Located in the Monongahela National Forest in West Virginia.
The 35,864-acre Cranberry Wilderness is located in Webster and Pocahontas counties, West Virginiawithin the Monongahela National Forest.The Cranberry is certainly one of the East's greatest Wilderness Areas. It includes the entire drainage areaof the Middle Fork of the Williams River and the North Fork of the Cranberry River. The northern andsouthern parts of the area are drained by the main Williams River and the South Fork of the CranberryRiver. Terrain is typical of the Allegheny Plateau. The mountains are broad and massive, and dissectedby deep, narrow valleys. Elevations range from 2,400 to over 4,600 feet. The primary forest cover is mixedAppalachian hardwoods, and pure red spruce stands are common at the highest elevations.
Wildlife in the area includes black bear, white-tailed deer, wild turkey, grouse, snowshoe hare, cottontailrabbit, mink, bobcat, fox and a diversity of birds, snakes, and amphibians. Naturally acidic waterconditions limit fish variety. Streams within the area are not stocked.
Hunting and fishing (and trapping) are permitted, subject to West Virginia State Hunting and FishingRegulations. However, the area is totally within the Black Bear Sanctuary, which is closed to all bearhunting by regulations of the West Virginia Department of Natural Resources.
Over 50 miles of maintained hiking trails are in the wilderness. Trails are marked at intersections only,with routed, unpainted signs. All paint blazes from pre-wilderness days have been removed. The trails arenot otherwise marked, but the Gauley Ranger District does an excellent job of maintaing the trailsand looking after the place in general. The area is not heavily used, so hikers must be alert, and make sure they're followingthe existing "beaten path". Bridges are not provided at stream crossings. During periods of high water or cool temperatures, crossing streams may not be advisable. Trails are not maintained for horses.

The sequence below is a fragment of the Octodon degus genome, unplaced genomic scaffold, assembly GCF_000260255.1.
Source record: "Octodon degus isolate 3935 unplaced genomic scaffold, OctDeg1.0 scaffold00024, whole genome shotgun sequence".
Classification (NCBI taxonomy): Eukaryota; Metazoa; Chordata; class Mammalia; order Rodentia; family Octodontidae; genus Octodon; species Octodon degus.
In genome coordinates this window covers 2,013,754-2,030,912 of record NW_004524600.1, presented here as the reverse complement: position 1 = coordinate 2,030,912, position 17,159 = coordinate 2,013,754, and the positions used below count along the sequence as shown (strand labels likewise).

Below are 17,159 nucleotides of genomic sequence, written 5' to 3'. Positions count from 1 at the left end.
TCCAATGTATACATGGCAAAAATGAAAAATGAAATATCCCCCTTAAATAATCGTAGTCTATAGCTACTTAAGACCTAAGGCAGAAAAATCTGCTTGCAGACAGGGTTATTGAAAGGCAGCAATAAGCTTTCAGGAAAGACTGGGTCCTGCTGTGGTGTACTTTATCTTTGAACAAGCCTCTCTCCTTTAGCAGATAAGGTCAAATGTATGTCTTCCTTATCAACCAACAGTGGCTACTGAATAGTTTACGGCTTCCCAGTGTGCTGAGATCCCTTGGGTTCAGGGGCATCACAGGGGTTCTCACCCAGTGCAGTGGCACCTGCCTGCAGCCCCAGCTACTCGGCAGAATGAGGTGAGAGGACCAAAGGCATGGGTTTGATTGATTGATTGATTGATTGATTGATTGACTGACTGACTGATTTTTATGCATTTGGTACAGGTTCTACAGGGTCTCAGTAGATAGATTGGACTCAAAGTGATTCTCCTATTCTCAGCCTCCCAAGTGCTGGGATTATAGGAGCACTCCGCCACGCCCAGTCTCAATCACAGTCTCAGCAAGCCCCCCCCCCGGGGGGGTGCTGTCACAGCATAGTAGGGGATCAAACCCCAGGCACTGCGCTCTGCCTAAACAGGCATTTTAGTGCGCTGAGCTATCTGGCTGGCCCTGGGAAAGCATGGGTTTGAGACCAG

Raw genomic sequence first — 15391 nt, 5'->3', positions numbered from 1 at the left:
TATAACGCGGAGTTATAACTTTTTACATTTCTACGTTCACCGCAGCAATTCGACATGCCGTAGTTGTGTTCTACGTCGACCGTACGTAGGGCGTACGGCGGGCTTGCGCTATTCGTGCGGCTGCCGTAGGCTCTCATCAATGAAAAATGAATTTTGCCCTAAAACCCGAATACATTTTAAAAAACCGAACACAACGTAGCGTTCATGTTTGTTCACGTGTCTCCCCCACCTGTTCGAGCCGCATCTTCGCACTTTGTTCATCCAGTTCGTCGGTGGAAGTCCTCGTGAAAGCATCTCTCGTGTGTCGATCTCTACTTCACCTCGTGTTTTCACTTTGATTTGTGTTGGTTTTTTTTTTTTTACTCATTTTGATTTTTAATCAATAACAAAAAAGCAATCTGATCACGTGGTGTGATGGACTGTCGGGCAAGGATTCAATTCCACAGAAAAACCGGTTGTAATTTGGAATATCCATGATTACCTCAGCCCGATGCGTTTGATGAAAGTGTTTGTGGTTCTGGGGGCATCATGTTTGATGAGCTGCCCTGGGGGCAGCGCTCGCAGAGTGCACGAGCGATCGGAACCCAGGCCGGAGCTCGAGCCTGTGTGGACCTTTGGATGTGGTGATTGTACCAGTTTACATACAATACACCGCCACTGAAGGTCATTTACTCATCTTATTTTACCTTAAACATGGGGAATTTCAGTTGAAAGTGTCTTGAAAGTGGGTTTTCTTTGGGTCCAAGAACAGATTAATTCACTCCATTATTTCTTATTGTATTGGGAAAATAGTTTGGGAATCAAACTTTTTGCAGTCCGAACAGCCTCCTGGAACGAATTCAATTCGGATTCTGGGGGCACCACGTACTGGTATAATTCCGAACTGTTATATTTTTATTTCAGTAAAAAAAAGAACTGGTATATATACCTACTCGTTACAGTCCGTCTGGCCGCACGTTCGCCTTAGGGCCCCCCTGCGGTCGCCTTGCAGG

Weather - You should plan for rain (or for snow, in winter, spring, and fall). The area receives more than 60inches of precipitation annually. The weather changes suddenly and frequently, and it's not uncommon for the area to receive 2 to 3 inches of rain or 12to 18 inches of snow in a single storm. Frost may occur during any month of the year.Know the symptoms of hypothermia and how to treat it.
Access to trailheads on the Highland Scenic Highway, Forest Road 86 and Forest Road 102 is notguaranteed from December to March since these roads are not snow plowed. The best access during thisperiod would be to park near the Cranberry Mountain Visitor center and hike along Forest Road 102 toone of the connecting wilderness trails.
For more information contact: The Monongahela National Forest
Details mentioned in this article were accurate at the time of publication
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